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VIDEO: On Senate Floor, Rubio Highlights Treasure Coast Algae Problem, Calls For Action On Key Everglades Project
Washington, D.C. – U.S. Senator Marco Rubio (R-FL) highlighted Florida’s algae bloom problem today during floor remarks in which he also called on Congress to pass the Central Everglades Planning Project.
“The smell is indescribable, the best thing I can use to describe it is as if you opened up a septic tank, or opened sewage in a third world country. That is how nasty this stuff is. By the way, when it dies, it turns this dark green-blue color, and then it becomes even more toxic,” said Rubio.
“When you see a place as naturally beautiful as the Treasure Coast looking and smelling like an open sewer you have a visceral and angry reaction to it. I know that I did,” Rubio continued. “And sadly whenever there are emotional and heated issues like these, people on both sides are willing to exploit them.
“These problems have existed for decades, this didn’t happen overnight. I’ve been a senator for a little less than six years and in my time here we have made steady progress on this issue, but it’s not coming as fast as I would like and it’s not coming as fast as the people of the Treasure Coast need,” added Rubio. “But the worst thing we could do right now is to divert critical resources from a plan that will work. From a plan designed by scientists, from a plan that is designed by experts, that will work. But we have to put that plan in place
“That’s why once again I urge my colleagues to move forward on the Central Everglades Planning Project so we can begin the process of authorizing these important projects that will allow us not just to retain more water, but to see cleaner water going into Lake Okeechobee, cleaner water coming out of Lake Okeechobee, and cleaner water flowing south into the Everglades, the way it should be flowing – not east and west into these impacted communities,” Rubio concluded.
U.S. Senator Marco Rubio
Senate Floor Speech
July 6, 2016
Senator Marco Rubio: “As you and others are well-aware, Florida is often associated with its crystal blue waters, its sport and commercial fishing, and its pristine vacation destinations.
“But this summer, a thick and putrid algal bloom known as ‘blue-green algae’ is threatening all of that and much more along large stretches of the St. Lucie River and Indian River Lagoon.
“On Friday, I visited the area and can tell you that this is an economic disaster in addition to an ecological crisis. I met many people whose lives have been thrown into turmoil. The algae has forced the closure of several beaches. Even this morning we were hearing reports of a surf camp – kids go out and learn how to surf and paddleboard and so forth, and they sign up in the summer to do this – and they’ve been having either parents cancelling, and in some cases even having to cancel themselves because of this.
“There were beaches closed during the Fourth of July, which is the peak season for many of these resorts and hotels and local businesses. That’s why I say they’ve been thrown into turmoil. Beyond that, this algae bloom is killing fish and oysters, it’s hurting tourism, it’s harming local businesses, and it’s sinking property values.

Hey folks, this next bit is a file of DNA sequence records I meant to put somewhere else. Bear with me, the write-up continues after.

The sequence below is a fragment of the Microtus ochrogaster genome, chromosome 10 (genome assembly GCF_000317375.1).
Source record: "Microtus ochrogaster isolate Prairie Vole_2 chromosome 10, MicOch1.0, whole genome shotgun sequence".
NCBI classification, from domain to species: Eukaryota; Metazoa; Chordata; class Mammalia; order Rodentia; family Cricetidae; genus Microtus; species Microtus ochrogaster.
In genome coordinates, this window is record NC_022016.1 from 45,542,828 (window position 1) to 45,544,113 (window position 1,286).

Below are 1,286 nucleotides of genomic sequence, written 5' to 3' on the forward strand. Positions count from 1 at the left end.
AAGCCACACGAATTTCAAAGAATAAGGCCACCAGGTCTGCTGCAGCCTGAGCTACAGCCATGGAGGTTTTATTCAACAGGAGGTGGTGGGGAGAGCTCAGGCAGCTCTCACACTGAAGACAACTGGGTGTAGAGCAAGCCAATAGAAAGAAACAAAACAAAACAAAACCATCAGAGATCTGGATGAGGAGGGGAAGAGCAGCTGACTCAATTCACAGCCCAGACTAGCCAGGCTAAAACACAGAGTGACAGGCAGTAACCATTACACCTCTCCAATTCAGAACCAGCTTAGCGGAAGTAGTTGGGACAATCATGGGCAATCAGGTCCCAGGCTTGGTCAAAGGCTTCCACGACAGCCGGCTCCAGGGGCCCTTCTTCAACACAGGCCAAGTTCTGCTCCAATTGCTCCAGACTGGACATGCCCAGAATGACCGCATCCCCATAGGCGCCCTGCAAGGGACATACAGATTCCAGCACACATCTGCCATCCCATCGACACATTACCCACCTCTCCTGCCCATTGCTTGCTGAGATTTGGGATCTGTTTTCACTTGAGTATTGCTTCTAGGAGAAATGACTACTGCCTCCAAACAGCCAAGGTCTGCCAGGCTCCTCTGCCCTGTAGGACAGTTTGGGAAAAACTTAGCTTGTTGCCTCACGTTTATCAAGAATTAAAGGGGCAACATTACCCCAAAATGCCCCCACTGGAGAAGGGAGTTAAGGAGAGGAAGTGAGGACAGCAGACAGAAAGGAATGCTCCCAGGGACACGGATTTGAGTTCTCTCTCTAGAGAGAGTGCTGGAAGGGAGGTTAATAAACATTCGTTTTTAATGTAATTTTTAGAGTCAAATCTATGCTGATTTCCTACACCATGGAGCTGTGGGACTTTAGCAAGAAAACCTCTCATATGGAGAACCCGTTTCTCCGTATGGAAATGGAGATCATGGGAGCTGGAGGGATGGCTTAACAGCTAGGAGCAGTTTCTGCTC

“Imagine if you just bought a home on the water there, where values are largely tied to access to water and the boat dock. And now you step outside and there is a green slime, a thick green slime that some have compared to guacamole sitting on the surface of the ocean, sitting right there on your porch basically. You can imagine what that’s doing to property values. Parents, of course, viewing all this, are concerned for the health of their children.
“There are a number of things that we can do to address this immediately… a number of things and I’ve been working to make these things happen.
“Let me describe, first of all, how this is happening. This is happening because nutrient-rich water, basically water that has things in it, like fertilizer, is running into Lake Okeechobee which is at the center at the state. It is the largest inland body of water in the state. Historically, the water that sat in Lake Okeechobee would run southward into the Everglades, but with development and canal systems and so forth, that all stopped.
“So now this water’s held back by a dike, which is put in place to prevent flooding. And when the waters need to be released, they are released east and west. So these waters are already rich in nutrients in Lake Okeechobee and then they’re released into the estuaries and canals which also have nutrients in them because of run-off from faulty and old septic tanks.
“When these things reach the ocean, when they reach the estuaries, when they reach the lagoon, or the lake, or the river, and they get into this heat, the result is what we’re seeing now.
“Last week I wrote the Army Corps of Engineers and urged them to stop the discharges from Lake Okeechobee until the balance and the health of the ecosystem in the area can recover. These discharges have been ongoing since January of this year, which has lowered salinity levels and caused the algae to bloom.
“I also invited the Assistant Secretary of the Army Corps to visit the area to witness the conditions firsthand. I was pleased that after my request, the Army Corps announced it would decrease these discharges. But of course, much more needs to be done.
“My office has also been working with the Small Business Administration for months now on the harmful impacts of the discharges. In April, we were able to ensure disaster loans were made available to businesses suffering from the discharges. Just yesterday we were able to confirm that the disaster loans will apply to those currently affected by the current algal blooms.